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In Construction, What Is Aggregate?

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  • Written By: Vasanth S.
  • Edited By: R. Halprin
  • Last Modified Date: 06 April 2014
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In construction, aggregate describes a variety of materials including gravel, sand, and crushed stone. These particles are used in their raw form or are combined with other materials to produce concrete or asphalt. Such materials are readily recyclable and are usually reused for new construction.

An aggregate is the individual component within a material. It typically provides bulk for the material or prevents stress caused by compression. Gravel, for example, is considered an aggregate of concrete. It has a specific particle size of 0.079 to 2.5 inches (2-64 mm). Sand is another component of concrete with a particle size of 0.0025 to 0.0787 inches (0.0625-2 mm).

When combined with other materials, these particles provides support for an entire structure. In cement, gravel and sand together provide the right support when the mix hardens. The materials in asphalt provide a similar role.

Aggregates find there way into several applications. For example, gravel is used to pave some road types and provides support for railroad tracks. Sand is used in agriculture to grow crops and along the shore to replenish beaches that have been eroded by waves. Crushed stones are another type of aggregate used in road construction.

Most types of aggregate are recyclable. They are usually sorted out after old buildings have been demolished or concrete blocks have been broken down. These are recycled for building new roads or some other type of construction. This could include housing, buildings, or industrial facilities.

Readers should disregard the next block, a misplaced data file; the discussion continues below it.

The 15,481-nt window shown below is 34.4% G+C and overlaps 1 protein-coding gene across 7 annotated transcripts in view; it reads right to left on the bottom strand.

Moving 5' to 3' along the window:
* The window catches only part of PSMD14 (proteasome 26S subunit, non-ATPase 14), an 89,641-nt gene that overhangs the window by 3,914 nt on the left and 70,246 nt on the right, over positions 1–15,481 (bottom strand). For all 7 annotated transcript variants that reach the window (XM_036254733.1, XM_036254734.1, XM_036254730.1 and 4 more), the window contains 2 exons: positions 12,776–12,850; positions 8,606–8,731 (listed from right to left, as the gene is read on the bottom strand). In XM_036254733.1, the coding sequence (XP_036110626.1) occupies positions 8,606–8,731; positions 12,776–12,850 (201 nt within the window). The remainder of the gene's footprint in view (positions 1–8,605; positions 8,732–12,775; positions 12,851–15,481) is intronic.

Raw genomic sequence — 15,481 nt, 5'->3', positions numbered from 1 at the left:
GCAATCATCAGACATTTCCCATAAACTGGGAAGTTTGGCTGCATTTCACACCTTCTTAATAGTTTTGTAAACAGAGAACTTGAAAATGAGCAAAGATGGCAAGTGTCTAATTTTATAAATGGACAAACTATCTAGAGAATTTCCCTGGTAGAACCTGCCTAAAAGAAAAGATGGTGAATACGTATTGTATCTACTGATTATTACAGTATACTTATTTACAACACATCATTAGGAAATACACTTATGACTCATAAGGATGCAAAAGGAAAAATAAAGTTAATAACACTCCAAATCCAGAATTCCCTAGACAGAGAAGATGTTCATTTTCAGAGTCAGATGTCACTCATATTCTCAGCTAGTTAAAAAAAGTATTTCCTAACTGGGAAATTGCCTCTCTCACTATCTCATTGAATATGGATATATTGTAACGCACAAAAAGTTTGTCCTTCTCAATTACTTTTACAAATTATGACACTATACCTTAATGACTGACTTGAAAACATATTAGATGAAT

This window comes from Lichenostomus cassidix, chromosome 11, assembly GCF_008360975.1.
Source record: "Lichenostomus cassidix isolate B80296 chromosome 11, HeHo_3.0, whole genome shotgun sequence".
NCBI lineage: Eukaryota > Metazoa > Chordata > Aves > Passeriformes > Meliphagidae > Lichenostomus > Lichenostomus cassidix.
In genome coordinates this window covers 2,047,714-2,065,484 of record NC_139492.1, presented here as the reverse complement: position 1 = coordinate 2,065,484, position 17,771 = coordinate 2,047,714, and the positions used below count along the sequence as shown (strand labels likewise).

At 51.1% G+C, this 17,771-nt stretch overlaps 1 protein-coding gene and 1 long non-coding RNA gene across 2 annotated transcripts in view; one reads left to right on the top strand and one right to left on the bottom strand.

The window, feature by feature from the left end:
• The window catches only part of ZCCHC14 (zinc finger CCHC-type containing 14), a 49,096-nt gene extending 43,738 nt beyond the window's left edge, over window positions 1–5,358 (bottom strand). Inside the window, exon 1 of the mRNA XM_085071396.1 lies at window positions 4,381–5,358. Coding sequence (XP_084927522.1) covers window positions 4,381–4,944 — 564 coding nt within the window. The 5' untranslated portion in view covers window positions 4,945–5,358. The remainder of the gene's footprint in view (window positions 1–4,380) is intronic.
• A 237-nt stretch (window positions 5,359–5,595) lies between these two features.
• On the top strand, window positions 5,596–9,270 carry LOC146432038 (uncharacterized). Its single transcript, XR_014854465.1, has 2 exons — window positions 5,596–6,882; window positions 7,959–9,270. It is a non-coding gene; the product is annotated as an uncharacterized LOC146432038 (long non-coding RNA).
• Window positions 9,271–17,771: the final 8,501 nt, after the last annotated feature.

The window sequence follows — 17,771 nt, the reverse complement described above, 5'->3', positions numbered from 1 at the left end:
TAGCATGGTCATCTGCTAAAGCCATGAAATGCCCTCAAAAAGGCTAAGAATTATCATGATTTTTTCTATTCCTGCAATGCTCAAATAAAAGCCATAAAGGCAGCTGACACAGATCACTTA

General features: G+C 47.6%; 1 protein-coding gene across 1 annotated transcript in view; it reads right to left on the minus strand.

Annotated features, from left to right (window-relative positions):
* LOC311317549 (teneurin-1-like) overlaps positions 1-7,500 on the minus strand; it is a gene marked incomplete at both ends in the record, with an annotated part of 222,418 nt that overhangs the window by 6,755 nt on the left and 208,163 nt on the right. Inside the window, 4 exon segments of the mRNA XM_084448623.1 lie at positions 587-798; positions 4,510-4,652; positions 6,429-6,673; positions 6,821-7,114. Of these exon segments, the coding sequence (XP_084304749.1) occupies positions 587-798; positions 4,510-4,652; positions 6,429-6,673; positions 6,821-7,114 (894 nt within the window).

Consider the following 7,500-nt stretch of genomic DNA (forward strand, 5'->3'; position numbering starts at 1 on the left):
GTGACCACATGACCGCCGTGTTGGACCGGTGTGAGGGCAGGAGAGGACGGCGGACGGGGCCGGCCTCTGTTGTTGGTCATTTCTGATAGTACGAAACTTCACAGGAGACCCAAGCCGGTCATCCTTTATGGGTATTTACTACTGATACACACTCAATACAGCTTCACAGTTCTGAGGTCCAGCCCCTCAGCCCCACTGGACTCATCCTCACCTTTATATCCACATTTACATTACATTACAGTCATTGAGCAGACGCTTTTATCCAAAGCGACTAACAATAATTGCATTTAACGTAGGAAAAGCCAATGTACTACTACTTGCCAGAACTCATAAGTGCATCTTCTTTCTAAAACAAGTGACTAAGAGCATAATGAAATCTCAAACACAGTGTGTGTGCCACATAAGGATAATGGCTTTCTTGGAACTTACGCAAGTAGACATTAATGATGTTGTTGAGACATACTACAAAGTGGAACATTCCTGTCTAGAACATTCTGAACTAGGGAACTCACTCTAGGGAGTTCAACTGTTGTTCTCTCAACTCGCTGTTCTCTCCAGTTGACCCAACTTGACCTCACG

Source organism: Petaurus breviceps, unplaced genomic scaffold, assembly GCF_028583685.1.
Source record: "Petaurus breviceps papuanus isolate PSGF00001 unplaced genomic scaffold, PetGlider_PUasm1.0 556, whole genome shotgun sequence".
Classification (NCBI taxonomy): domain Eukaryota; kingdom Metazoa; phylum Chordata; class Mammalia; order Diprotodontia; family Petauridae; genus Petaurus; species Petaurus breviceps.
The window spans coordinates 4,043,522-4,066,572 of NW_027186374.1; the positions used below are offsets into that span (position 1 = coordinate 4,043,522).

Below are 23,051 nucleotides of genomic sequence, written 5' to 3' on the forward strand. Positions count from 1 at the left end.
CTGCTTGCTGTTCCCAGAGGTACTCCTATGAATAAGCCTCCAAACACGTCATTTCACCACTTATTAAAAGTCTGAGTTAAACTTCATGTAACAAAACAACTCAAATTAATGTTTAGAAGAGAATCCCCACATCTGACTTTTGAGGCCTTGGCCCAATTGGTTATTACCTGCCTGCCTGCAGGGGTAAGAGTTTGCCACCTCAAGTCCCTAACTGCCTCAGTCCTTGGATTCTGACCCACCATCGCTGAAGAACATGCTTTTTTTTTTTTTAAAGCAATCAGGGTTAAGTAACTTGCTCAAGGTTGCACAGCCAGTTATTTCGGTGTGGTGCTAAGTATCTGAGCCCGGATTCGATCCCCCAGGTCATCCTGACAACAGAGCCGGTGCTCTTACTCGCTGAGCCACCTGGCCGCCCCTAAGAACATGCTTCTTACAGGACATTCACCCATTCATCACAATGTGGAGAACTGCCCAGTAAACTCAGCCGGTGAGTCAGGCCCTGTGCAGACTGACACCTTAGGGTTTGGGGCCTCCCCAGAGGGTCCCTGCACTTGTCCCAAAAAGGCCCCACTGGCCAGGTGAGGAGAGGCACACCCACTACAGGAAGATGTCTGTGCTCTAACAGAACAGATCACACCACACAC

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Several companies manufacture these materials. They usually mine the materials from granite, trap rock, and limestone. The process begins with blasting and drilling to reduce the size of the rocks. Eventually the rocks are reduced in size to fit the descriptions for gravel, sand, and crushed rock.

Most companies market aggregate for infrastructure projects. Much of the aggregate is used as base material for highways, runways, walkways, and parking lots. They can also be combined with other raw materials to build structures.

Another way companies market this substance is in making the case for erosion control along water canals. Aggregate constituents also aid in water purification and filtration. As water passes through small rocks, impurities generally are filtered out of the water.

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